Eilis Lacey has come of age in small-town Ireland in the years following World War Two. Though skilled at bookkeeping, she cannot find a job in the miserable Irish economy. When an Irish priest from Brooklyn offers to sponsor Eilis in America--to live and work in a Brooklyn neighborhood "just like Ireland"--she decides she must go, leaving her fragile mother and her charismatic sister behind. Eilis finds work in a department store on Fulton Street, and when she least expects it, finds love. Tony, a blond Italian from a big family, slowly wins her over with patient charm. He takes Eilis to Coney Island and Ebbets Field, and home to dinner in the two-room apartment he shares with his brothers and parents. He talks of having children who are Dodgers fans. But just as Eilis begins to fall in love with Tony, devastating news from Ireland threatens the promise of her future.

REVIEW: Makeup Revolution Life on the Dancefloor "Guest List" Eyeshadow Palette

Saturday, 20 January 2018

Can I just say that I am blown away by all of the Makeup Revolution releases right now? I mean, holy hell, they have always been good but it seems as though they have lately managed to step their quality up a notch. If that is even possible...

REVIEW: The Sacrifice Box, Martin Stewart

Thursday, 18 January 2018

Sep, Arkle, Mack, Lamb and Hadley: five friends thrown together one hot, sultry summer. When they discover an ancient stone box hidden in the forest, they decide to each make a sacrifice: something special to them, committed to the box for ever. And they make a pact: they will never return to the box at night; they'll never visit it alone; and they'll never take back their offerings.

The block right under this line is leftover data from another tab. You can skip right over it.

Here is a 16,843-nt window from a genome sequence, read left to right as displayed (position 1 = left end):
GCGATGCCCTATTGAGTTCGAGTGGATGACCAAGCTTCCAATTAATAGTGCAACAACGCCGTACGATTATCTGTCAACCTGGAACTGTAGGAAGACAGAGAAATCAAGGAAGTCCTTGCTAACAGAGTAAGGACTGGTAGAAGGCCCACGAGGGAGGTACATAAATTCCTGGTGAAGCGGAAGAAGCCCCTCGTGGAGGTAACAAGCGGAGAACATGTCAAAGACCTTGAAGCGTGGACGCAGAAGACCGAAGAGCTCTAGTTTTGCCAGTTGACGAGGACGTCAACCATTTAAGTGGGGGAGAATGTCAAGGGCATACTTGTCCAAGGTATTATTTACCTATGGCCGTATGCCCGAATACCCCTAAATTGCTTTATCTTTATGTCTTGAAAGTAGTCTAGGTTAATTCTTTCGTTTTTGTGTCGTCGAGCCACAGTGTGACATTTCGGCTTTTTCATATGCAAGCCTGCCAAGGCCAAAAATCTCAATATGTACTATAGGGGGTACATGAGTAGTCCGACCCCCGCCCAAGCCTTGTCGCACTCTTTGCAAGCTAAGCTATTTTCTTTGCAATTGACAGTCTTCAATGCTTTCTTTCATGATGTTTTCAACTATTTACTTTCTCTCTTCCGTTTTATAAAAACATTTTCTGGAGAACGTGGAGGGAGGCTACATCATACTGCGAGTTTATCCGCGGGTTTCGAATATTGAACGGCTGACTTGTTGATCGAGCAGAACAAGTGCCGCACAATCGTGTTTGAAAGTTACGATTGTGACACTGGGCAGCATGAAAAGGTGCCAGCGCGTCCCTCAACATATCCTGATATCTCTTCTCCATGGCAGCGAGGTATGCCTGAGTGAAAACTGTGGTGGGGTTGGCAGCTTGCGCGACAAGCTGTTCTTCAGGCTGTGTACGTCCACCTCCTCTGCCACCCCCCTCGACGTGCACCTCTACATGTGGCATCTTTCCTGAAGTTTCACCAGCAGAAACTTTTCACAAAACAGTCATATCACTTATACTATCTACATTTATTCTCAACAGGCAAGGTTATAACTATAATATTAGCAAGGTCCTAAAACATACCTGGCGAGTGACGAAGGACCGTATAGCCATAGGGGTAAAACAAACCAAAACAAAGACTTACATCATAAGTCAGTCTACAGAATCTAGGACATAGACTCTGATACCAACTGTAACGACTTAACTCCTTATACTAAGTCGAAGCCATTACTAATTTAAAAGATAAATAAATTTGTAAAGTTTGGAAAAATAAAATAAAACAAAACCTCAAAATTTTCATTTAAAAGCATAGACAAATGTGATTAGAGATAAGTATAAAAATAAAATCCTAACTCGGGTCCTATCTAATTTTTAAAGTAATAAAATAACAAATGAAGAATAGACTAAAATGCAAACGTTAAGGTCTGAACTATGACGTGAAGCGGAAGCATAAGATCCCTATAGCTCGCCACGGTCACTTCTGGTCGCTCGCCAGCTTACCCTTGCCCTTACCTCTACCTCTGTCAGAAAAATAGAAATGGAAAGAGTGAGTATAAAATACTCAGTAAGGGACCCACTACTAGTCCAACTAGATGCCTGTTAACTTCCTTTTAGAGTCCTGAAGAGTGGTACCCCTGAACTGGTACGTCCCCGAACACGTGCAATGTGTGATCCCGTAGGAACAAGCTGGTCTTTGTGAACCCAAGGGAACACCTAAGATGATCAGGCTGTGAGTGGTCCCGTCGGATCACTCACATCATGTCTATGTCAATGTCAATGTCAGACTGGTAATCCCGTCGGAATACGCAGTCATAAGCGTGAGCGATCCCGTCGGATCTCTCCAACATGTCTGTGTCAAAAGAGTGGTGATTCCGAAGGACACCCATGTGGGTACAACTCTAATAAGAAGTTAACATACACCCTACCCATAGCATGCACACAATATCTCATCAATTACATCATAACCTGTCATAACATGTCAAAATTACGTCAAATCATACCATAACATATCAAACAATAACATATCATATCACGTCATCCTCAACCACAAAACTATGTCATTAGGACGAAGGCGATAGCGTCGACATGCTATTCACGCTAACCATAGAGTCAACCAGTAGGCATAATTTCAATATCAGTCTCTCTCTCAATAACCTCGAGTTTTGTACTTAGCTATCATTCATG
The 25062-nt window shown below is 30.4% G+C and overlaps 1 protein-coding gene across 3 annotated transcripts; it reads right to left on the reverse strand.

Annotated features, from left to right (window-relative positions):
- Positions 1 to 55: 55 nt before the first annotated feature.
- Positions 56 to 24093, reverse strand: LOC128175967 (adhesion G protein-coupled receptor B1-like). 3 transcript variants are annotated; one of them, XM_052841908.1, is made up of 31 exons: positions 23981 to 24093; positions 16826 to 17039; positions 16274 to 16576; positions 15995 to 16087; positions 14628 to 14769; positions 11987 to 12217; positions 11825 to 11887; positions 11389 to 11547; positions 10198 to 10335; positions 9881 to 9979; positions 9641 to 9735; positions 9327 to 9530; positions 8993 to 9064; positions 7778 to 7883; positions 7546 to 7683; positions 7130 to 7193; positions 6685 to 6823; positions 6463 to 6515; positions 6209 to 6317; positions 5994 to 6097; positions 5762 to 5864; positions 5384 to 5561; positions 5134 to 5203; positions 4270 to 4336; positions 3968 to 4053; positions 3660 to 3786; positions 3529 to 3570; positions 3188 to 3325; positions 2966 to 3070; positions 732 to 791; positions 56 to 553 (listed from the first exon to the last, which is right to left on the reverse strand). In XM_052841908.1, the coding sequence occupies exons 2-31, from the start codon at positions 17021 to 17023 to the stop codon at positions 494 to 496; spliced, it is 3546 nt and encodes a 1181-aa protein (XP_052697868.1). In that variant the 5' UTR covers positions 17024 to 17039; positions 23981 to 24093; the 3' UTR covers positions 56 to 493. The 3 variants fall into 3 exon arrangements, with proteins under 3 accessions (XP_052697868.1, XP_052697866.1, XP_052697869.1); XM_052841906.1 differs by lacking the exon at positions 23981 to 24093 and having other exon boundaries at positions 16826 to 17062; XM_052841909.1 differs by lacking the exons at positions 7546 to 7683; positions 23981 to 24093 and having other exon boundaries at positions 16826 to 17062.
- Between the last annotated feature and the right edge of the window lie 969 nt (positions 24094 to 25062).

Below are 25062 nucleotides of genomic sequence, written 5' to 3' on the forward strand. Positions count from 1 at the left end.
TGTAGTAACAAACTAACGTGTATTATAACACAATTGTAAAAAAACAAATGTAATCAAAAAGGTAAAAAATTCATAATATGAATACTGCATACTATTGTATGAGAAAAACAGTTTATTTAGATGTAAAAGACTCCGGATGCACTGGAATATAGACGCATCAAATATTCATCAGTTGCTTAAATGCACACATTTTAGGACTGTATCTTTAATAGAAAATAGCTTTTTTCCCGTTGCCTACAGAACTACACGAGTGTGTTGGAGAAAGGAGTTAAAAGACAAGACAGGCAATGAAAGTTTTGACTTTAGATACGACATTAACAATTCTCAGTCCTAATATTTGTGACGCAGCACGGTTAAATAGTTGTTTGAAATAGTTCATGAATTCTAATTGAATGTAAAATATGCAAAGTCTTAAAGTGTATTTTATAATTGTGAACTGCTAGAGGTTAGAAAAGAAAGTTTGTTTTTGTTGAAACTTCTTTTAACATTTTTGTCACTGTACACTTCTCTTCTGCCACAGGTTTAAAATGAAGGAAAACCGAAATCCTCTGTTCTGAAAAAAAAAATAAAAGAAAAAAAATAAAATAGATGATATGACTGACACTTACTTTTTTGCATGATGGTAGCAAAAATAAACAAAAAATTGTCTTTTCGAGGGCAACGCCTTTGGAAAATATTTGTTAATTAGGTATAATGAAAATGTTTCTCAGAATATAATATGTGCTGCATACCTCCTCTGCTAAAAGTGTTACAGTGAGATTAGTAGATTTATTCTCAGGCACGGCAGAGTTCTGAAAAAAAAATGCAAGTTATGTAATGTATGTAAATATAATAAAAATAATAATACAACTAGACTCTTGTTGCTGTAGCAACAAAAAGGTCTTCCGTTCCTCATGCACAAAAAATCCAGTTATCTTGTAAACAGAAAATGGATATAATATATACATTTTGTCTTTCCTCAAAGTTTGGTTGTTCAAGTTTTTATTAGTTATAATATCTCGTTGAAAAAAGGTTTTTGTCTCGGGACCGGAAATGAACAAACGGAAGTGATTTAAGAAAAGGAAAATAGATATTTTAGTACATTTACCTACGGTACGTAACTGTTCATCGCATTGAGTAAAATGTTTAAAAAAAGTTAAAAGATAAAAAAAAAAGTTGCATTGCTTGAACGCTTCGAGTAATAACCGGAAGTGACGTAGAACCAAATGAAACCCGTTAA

Four years later, the gang have drifted apart. Then a series of strange and terrifying events take place, and Sep and his friends understand that one of them has broken the pact.
As their sacrifices haunt them with increased violence and hunger, they realise that they are not the first children to have found the box in their town's history. And ultimately, the box may want the greatest sacrifice of all: one of them

REVIEW: Three Things About Elsie, Joanna Cannon

Tuesday, 16 January 2018

There are three things you should know about Elsie. The first thing is that she’s my best friend. The second is that she always knows what to say to make me feel better. And the third thing… might take a little bit more explaining. 84-year-old Florence has fallen in her flat at Cherry Tree Home for the Elderly. As she waits to be rescued, Florence wonders if a terrible secret from her past is about to come to light; and, if the charming new resident is who he claims to be, why does he look exactly a man who died sixty years ago?

Who knew that a story set in a nursing home could be so exciting? The mystery and the intrigue of the novel led to Three Things About Elsie being extremely unputdownable and, in fact, it took me only three sittings to read all of the book's nearly-five hundred pages. All of the characters are wonderfully, heartbreakingly real and the settings that they inhabit feel tangible - the description of the nursing home’s trip to the seaside town of Whitby was an absolute delight, and evoked the many childhood memories that I have of family holidays spent on the coast of the North Sea.